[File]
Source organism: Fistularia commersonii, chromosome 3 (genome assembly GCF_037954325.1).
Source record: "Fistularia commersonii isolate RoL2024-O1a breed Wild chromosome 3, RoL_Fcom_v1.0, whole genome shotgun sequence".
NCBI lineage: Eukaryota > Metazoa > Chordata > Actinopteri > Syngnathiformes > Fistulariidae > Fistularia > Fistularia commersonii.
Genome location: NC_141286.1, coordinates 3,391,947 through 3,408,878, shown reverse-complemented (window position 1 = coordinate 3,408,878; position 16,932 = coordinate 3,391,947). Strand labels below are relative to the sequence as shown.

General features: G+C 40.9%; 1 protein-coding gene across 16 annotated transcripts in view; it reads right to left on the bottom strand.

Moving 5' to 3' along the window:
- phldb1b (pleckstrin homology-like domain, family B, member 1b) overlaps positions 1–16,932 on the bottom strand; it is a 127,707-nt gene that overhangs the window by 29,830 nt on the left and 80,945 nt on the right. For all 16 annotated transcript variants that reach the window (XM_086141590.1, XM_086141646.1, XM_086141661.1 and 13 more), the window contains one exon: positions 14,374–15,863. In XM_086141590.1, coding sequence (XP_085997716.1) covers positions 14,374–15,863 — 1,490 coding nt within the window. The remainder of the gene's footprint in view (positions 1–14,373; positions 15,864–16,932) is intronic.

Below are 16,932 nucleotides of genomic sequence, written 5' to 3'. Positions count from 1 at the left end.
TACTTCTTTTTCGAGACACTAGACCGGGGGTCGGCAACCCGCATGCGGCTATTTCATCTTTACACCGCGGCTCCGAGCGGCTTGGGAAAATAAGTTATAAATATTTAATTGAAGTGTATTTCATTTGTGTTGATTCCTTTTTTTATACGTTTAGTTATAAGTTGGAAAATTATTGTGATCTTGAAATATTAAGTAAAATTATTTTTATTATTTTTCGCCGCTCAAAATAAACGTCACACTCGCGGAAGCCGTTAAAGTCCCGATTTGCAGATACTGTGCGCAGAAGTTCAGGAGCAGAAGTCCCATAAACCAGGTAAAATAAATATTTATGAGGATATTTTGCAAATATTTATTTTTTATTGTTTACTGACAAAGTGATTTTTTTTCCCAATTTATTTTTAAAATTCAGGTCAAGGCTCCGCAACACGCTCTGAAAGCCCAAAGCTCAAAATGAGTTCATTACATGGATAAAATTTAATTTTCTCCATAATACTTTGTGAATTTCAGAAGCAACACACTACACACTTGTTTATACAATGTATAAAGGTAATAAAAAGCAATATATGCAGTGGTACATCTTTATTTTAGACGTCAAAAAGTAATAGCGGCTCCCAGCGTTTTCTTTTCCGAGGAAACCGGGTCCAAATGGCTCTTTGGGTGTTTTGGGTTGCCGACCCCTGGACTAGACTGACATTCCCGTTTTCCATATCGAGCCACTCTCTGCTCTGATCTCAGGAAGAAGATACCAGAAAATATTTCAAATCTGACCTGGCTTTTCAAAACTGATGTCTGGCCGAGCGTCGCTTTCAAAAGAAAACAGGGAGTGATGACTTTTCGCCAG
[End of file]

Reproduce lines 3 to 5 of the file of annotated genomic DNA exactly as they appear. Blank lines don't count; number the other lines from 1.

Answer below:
NCBI lineage: Eukaryota > Metazoa > Chordata > Actinopteri > Syngnathiformes > Fistulariidae > Fistularia > Fistularia commersonii.
Genome location: NC_141286.1, coordinates 3,391,947 through 3,408,878, shown reverse-complemented (window position 1 = coordinate 3,408,878; position 16,932 = coordinate 3,391,947). Strand labels below are relative to the sequence as shown.

General features: G+C 40.9%; 1 protein-coding gene across 16 annotated transcripts in view; it reads right to left on the bottom strand.